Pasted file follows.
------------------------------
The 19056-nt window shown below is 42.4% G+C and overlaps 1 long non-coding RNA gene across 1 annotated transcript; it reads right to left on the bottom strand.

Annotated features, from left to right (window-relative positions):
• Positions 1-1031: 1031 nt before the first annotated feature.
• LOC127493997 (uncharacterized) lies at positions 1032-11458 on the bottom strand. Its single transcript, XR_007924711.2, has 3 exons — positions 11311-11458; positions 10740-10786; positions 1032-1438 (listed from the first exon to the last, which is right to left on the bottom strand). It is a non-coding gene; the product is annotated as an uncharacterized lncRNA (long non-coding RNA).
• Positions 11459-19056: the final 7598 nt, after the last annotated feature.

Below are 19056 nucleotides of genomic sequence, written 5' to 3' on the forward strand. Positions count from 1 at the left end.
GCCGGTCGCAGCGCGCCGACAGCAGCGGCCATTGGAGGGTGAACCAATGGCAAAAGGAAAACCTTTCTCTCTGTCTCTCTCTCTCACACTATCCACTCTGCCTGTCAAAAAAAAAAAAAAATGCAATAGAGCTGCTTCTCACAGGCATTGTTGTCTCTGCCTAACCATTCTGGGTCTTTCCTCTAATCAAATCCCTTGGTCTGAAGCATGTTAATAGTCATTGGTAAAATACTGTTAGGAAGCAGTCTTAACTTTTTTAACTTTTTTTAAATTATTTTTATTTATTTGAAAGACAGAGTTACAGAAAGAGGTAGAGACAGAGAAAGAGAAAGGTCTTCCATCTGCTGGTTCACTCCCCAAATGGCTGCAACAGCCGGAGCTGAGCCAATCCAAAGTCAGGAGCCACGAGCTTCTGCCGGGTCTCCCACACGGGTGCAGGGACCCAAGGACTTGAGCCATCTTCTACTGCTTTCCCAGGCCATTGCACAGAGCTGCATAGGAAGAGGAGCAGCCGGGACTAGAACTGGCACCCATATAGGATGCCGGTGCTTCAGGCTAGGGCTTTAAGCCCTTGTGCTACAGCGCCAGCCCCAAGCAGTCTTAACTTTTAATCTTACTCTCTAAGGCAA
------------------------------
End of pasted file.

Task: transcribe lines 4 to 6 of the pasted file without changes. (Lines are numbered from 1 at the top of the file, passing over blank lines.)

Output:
• LOC127493997 (uncharacterized) lies at positions 1032-11458 on the bottom strand. Its single transcript, XR_007924711.2, has 3 exons — positions 11311-11458; positions 10740-10786; positions 1032-1438 (listed from the first exon to the last, which is right to left on the bottom strand). It is a non-coding gene; the product is annotated as an uncharacterized lncRNA (long non-coding RNA).
• Positions 11459-19056: the final 7598 nt, after the last annotated feature.

Below are 19056 nucleotides of genomic sequence, written 5' to 3' on the forward strand. Positions count from 1 at the left end.